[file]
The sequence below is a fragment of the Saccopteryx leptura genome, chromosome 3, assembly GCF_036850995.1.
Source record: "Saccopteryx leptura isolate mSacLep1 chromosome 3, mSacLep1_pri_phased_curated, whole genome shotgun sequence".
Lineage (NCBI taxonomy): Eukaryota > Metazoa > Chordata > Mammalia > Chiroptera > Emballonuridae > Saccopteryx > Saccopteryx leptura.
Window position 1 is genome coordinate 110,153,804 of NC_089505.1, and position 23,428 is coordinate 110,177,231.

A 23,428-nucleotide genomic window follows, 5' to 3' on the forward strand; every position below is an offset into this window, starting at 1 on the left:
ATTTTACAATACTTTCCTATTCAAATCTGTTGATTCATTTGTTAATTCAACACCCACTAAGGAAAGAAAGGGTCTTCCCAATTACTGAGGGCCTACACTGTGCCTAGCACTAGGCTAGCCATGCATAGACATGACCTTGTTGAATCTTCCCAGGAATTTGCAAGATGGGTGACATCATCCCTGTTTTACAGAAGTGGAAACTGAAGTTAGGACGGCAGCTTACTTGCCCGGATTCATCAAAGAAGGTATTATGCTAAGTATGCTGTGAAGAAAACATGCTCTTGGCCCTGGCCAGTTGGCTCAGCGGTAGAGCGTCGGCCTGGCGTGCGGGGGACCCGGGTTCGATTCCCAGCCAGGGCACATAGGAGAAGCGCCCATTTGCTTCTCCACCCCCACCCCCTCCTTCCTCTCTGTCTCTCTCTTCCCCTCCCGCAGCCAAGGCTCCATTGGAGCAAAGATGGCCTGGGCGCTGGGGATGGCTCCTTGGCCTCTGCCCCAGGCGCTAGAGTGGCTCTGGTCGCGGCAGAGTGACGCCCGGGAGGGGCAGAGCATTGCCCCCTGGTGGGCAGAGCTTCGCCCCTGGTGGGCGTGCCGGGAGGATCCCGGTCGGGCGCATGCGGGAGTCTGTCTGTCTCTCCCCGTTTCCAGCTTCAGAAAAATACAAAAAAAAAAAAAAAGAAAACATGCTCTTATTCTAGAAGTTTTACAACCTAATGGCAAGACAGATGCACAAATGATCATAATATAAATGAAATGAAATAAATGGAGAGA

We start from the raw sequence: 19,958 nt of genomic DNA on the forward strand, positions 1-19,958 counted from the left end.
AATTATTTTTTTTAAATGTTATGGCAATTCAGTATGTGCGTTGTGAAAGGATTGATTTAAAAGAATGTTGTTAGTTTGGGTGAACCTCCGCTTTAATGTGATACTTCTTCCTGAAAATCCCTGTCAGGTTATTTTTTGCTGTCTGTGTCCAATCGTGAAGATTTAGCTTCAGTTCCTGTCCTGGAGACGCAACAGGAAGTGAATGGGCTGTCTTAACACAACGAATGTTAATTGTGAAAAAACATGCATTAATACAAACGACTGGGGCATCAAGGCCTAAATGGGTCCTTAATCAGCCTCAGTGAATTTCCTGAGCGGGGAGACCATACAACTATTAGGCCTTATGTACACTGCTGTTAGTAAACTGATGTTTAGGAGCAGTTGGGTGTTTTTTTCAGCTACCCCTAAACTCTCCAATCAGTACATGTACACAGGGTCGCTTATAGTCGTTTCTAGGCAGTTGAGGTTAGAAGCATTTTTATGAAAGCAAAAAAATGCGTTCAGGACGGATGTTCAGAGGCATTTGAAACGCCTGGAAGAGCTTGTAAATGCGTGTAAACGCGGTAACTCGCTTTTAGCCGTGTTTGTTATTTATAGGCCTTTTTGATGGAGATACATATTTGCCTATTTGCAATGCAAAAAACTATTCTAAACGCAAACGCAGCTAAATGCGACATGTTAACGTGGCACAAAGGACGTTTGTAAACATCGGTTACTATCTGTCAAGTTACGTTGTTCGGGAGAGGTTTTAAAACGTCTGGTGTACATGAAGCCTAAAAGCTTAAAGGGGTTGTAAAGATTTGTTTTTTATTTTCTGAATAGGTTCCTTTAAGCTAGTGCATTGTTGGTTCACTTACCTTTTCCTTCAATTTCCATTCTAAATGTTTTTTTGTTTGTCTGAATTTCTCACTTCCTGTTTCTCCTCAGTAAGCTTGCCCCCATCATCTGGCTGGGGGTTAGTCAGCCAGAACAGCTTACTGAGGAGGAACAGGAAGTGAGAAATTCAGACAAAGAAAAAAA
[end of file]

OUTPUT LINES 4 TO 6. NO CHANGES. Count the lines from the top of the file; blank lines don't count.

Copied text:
Window position 1 is genome coordinate 110,153,804 of NC_089505.1, and position 23,428 is coordinate 110,177,231.

A 23,428-nucleotide genomic window follows, 5' to 3' on the forward strand; every position below is an offset into this window, starting at 1 on the left:
ATTTTACAATACTTTCCTATTCAAATCTGTTGATTCATTTGTTAATTCAACACCCACTAAGGAAAGAAAGGGTCTTCCCAATTACTGAGGGCCTACACTGTGCCTAGCACTAGGCTAGCCATGCATAGACATGACCTTGTTGAATCTTCCCAGGAATTTGCAAGATGGGTGACATCATCCCTGTTTTACAGAAGTGGAAACTGAAGTTAGGACGGCAGCTTACTTGCCCGGATTCATCAAAGAAGGTATTATGCTAAGTATGCTGTGAAGAAAACATGCTCTTGGCCCTGGCCAGTTGGCTCAGCGGTAGAGCGTCGGCCTGGCGTGCGGGGGACCCGGGTTCGATTCCCAGCCAGGGCACATAGGAGAAGCGCCCATTTGCTTCTCCACCCCCACCCCCTCCTTCCTCTCTGTCTCTCTCTTCCCCTCCCGCAGCCAAGGCTCCATTGGAGCAAAGATGGCCTGGGCGCTGGGGATGGCTCCTTGGCCTCTGCCCCAGGCGCTAGAGTGGCTCTGGTCGCGGCAGAGTGACGCCCGGGAGGGGCAGAGCATTGCCCCCTGGTGGGCAGAGCTTCGCCCCTGGTGGGCGTGCCGGGAGGATCCCGGTCGGGCGCATGCGGGAGTCTGTCTGTCTCTCCCCGTTTCCAGCTTCAGAAAAATACAAAAAAAAAAAAAAAGAAAACATGCTCTTATTCTAGAAGTTTTACAACCTAATGGCAAGACAGATGCACAAATGATCATAATATAAATGAAATGAAATAAATGGAGAGA